The potential for upgrading traditional fermented foods through biotechnology
AbstractFermented foods play an important socio–economic role in developing countries as well as making a major contribution to the protein requirements of natural populations. In general, traditional fermented foods are made under primitive conditions, which result in low yield and poor quality. This paper outlines the present status of some indigenous fermented foods and beverages with some information on the microbiology and biochemistry of the fermentations. Among these are ogi, a fermented cereal gruel used as a weaning food, pito and burukutu, alcoholic cereal beverages. Dawadawa from fermented oil seeds is also popular as nutritious non–meat protein foods, while serving as a condiments and flavors in soups. Traditionally, women carry out fermented food processing activities. The production is craft-based despite the dawn of science and technology. The techniques they use are labour intensive, time consuming and have low productivities, with success depending upon observation of good manufacturing practice. Factors contributing to lack of consumer appeal of indigenous manufactured foods will be also considered. In the change from craft to a technology based production system, several strategies should be adopted. These include the use of starter cultures, stabilization of spontaneous fermentations, and production of food processing enzymes. In view of the considerable range of technologies for improving traditional bioprocessing, the challenges and potential application of biotechnology in upgrading these foods will be discussed.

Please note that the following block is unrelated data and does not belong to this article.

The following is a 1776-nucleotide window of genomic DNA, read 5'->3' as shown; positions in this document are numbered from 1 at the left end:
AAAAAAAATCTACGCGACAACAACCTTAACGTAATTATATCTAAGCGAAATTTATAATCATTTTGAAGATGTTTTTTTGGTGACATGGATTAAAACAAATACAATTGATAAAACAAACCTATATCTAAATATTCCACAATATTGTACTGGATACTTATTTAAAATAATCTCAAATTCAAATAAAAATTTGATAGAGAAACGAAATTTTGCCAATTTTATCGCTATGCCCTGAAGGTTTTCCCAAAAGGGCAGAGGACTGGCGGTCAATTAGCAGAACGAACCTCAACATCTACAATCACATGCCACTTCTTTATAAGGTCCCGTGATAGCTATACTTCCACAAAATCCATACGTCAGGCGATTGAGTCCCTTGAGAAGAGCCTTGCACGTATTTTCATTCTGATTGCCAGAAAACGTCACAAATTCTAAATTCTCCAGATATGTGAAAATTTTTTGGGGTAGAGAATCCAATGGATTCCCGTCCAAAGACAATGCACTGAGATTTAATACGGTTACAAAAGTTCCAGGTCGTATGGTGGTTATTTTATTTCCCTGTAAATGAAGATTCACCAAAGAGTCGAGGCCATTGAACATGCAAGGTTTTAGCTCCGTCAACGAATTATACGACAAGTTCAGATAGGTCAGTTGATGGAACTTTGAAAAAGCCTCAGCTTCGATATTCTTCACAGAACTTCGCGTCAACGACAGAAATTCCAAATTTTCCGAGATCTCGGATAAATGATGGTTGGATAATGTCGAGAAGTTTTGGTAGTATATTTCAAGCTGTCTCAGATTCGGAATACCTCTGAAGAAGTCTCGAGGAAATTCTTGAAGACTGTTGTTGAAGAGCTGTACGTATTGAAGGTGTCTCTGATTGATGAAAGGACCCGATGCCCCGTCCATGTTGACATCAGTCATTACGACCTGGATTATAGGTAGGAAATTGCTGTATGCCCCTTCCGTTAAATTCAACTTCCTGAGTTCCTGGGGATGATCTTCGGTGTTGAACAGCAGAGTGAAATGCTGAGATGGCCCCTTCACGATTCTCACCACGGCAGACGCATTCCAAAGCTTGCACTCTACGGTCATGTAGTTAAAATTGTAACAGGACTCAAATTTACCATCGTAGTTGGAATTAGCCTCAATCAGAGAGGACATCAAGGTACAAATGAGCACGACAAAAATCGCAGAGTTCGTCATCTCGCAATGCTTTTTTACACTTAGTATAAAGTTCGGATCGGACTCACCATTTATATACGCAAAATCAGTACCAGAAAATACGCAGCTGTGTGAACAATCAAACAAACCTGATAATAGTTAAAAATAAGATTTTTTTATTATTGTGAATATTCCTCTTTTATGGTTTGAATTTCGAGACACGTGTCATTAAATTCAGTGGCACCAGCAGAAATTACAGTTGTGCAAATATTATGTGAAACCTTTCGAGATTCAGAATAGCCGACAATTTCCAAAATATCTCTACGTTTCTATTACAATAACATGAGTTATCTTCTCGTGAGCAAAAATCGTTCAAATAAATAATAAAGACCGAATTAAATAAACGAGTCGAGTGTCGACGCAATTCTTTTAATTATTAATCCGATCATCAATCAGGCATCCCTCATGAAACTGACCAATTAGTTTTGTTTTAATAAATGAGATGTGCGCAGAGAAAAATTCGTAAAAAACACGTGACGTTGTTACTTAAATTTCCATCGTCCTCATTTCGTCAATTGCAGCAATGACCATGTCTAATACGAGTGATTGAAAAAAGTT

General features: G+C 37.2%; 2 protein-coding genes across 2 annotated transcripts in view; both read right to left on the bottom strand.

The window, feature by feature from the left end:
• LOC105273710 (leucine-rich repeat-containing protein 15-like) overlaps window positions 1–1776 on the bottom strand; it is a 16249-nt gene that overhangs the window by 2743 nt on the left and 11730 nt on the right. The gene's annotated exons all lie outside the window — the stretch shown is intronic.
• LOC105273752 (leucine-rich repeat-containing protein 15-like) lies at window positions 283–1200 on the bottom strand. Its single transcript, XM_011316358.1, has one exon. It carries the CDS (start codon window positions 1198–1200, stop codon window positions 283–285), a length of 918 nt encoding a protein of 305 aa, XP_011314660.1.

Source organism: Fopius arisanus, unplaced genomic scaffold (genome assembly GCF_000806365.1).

African Journal of Biotechnology Vol. 4 (5), pp. 375-380, 2005